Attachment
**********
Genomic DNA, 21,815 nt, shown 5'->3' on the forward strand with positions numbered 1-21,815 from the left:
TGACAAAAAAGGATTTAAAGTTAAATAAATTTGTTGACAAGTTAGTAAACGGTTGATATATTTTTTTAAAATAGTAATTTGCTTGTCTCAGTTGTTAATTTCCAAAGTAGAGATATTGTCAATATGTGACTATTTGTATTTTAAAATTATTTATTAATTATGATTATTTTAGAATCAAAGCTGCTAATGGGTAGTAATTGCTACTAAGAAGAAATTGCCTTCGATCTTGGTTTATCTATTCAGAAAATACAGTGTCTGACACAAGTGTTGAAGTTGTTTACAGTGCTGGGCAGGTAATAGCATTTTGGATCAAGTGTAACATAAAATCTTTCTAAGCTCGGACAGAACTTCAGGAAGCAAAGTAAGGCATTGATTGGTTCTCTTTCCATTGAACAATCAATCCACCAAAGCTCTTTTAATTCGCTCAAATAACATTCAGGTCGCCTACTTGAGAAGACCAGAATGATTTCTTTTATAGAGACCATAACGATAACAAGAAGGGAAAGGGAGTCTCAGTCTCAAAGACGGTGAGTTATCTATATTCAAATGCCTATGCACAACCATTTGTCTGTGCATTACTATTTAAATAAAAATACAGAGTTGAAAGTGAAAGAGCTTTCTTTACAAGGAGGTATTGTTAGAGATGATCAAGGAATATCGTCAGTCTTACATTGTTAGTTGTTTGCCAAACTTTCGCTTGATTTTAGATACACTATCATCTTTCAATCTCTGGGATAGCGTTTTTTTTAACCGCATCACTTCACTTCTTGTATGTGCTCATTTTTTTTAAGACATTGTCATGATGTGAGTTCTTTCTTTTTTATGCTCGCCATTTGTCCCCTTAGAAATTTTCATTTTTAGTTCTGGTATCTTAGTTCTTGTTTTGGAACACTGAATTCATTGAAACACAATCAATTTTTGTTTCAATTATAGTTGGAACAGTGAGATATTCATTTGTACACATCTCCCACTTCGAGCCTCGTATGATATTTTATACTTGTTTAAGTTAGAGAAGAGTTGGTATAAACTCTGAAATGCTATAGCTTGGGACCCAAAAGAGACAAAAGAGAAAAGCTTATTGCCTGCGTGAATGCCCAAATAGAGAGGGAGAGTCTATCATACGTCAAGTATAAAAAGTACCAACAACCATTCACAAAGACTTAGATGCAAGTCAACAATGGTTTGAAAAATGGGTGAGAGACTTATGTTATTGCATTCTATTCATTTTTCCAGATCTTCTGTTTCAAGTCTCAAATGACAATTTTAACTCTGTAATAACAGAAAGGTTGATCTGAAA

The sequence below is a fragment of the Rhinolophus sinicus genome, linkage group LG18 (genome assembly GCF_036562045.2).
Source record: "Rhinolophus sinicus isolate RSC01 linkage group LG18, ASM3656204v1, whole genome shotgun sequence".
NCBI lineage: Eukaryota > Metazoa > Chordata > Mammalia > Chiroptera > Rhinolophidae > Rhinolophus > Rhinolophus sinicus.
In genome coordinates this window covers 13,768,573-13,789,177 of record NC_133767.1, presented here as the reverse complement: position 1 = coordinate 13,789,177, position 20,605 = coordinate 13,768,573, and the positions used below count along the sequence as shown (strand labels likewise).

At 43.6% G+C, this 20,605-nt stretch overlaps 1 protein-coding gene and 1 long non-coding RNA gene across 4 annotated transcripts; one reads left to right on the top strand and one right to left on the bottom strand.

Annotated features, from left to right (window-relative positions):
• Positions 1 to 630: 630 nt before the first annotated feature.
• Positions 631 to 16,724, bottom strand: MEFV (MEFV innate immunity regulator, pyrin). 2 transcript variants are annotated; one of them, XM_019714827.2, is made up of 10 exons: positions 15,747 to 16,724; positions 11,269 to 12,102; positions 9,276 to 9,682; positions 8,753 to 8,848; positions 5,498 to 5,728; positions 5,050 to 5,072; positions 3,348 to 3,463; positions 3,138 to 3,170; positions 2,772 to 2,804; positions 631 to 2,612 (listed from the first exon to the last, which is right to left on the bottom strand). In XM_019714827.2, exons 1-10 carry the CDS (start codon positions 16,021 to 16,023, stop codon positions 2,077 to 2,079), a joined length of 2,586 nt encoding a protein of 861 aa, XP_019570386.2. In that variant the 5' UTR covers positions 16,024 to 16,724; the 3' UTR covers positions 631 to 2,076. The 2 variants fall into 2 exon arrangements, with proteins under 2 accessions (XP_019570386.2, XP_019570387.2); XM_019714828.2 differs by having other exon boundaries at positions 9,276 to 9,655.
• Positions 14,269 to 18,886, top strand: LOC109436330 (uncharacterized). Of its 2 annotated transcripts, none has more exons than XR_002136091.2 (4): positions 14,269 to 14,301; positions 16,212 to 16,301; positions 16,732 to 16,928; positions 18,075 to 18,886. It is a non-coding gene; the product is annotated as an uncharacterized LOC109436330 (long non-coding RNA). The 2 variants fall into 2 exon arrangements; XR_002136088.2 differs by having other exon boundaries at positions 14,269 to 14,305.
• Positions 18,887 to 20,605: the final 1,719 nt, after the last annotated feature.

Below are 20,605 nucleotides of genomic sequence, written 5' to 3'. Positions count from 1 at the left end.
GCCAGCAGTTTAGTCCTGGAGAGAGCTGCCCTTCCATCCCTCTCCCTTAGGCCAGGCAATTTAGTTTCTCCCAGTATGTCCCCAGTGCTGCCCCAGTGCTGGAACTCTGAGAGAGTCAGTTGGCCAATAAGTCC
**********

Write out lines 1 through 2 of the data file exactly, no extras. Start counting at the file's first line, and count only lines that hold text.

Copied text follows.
Genomic DNA, 21,815 nt, shown 5'->3' on the forward strand with positions numbered 1-21,815 from the left:
TGACAAAAAAGGATTTAAAGTTAAATAAATTTGTTGACAAGTTAGTAAACGGTTGATATATTTTTTTAAAATAGTAATTTGCTTGTCTCAGTTGTTAATTTCCAAAGTAGAGATATTGTCAATATGTGACTATTTGTATTTTAAAATTATTTATTAATTATGATTATTTTAGAATCAAAGCTGCTAATGGGTAGTAATTGCTACTAAGAAGAAATTGCCTTCGATCTTGGTTTATCTATTCAGAAAATACAGTGTCTGACACAAGTGTTGAAGTTGTTTACAGTGCTGGGCAGGTAATAGCATTTTGGATCAAGTGTAACATAAAATCTTTCTAAGCTCGGACAGAACTTCAGGAAGCAAAGTAAGGCATTGATTGGTTCTCTTTCCATTGAACAATCAATCCACCAAAGCTCTTTTAATTCGCTCAAATAACATTCAGGTCGCCTACTTGAGAAGACCAGAATGATTTCTTTTATAGAGACCATAACGATAACAAGAAGGGAAAGGGAGTCTCAGTCTCAAAGACGGTGAGTTATCTATATTCAAATGCCTATGCACAACCATTTGTCTGTGCATTACTATTTAAATAAAAATACAGAGTTGAAAGTGAAAGAGCTTTCTTTACAAGGAGGTATTGTTAGAGATGATCAAGGAATATCGTCAGTCTTACATTGTTAGTTGTTTGCCAAACTTTCGCTTGATTTTAGATACACTATCATCTTTCAATCTCTGGGATAGCGTTTTTTTTAACCGCATCACTTCACTTCTTGTATGTGCTCATTTTTTTTAAGACATTGTCATGATGTGAGTTCTTTCTTTTTTATGCTCGCCATTTGTCCCCTTAGAAATTTTCATTTTTAGTTCTGGTATCTTAGTTCTTGTTTTGGAACACTGAATTCATTGAAACACAATCAATTTTTGTTTCAATTATAGTTGGAACAGTGAGATATTCATTTGTACACATCTCCCACTTCGAGCCTCGTATGATATTTTATACTTGTTTAAGTTAGAGAAGAGTTGGTATAAACTCTGAAATGCTATAGCTTGGGACCCAAAAGAGACAAAAGAGAAAAGCTTATTGCCTGCGTGAATGCCCAAATAGAGAGGGAGAGTCTATCATACGTCAAGTATAAAAAGTACCAACAACCATTCACAAAGACTTAGATGCAAGTCAACAATGGTTTGAAAAATGGGTGAGAGACTTATGTTATTGCATTCTATTCATTTTTCCAGATCTTCTGTTTCAAGTCTCAAATGACAATTTTAACTCTGTAATAACAGAAAGGTTGATCTGAAA